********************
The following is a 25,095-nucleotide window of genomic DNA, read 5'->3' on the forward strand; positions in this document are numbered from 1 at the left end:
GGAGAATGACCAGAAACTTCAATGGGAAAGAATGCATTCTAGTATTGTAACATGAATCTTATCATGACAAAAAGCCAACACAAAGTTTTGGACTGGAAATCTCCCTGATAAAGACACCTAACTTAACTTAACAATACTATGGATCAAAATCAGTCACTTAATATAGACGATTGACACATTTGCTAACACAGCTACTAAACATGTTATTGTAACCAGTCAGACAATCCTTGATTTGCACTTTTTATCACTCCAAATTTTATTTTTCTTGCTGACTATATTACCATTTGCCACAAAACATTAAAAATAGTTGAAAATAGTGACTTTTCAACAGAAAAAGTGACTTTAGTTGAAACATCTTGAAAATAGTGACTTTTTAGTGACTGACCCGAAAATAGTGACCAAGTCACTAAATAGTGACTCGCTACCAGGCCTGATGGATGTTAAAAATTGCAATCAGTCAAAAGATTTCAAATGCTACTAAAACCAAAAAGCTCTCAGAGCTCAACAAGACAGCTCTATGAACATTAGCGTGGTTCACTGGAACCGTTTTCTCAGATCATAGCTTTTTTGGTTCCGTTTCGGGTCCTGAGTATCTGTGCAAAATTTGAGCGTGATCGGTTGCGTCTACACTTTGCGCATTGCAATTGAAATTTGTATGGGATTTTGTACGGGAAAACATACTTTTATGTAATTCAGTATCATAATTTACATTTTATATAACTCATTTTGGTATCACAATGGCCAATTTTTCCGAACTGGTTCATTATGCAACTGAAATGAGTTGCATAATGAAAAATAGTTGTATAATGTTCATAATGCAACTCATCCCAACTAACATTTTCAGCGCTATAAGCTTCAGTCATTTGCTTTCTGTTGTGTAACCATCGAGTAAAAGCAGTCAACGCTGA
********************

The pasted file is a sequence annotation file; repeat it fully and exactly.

The following is a 25,095-nucleotide window of genomic DNA, read 5'->3' on the forward strand; positions in this document are numbered from 1 at the left end:
GGAGAATGACCAGAAACTTCAATGGGAAAGAATGCATTCTAGTATTGTAACATGAATCTTATCATGACAAAAAGCCAACACAAAGTTTTGGACTGGAAATCTCCCTGATAAAGACACCTAACTTAACTTAACAATACTATGGATCAAAATCAGTCACTTAATATAGACGATTGACACATTTGCTAACACAGCTACTAAACATGTTATTGTAACCAGTCAGACAATCCTTGATTTGCACTTTTTATCACTCCAAATTTTATTTTTCTTGCTGACTATATTACCATTTGCCACAAAACATTAAAAATAGTTGAAAATAGTGACTTTTCAACAGAAAAAGTGACTTTAGTTGAAACATCTTGAAAATAGTGACTTTTTAGTGACTGACCCGAAAATAGTGACCAAGTCACTAAATAGTGACTCGCTACCAGGCCTGATGGATGTTAAAAATTGCAATCAGTCAAAAGATTTCAAATGCTACTAAAACCAAAAAGCTCTCAGAGCTCAACAAGACAGCTCTATGAACATTAGCGTGGTTCACTGGAACCGTTTTCTCAGATCATAGCTTTTTTGGTTCCGTTTCGGGTCCTGAGTATCTGTGCAAAATTTGAGCGTGATCGGTTGCGTCTACACTTTGCGCATTGCAATTGAAATTTGTATGGGATTTTGTACGGGAAAACATACTTTTATGTAATTCAGTATCATAATTTACATTTTATATAACTCATTTTGGTATCACAATGGCCAATTTTTCCGAACTGGTTCATTATGCAACTGAAATGAGTTGCATAATGAAAAATAGTTGTATAATGTTCATAATGCAACTCATCCCAACTAACATTTTCAGCGCTATAAGCTTCAGTCATTTGCTTTCTGTTGTGTAACCATCGAGTAAAAGCAGTCAACGCTGA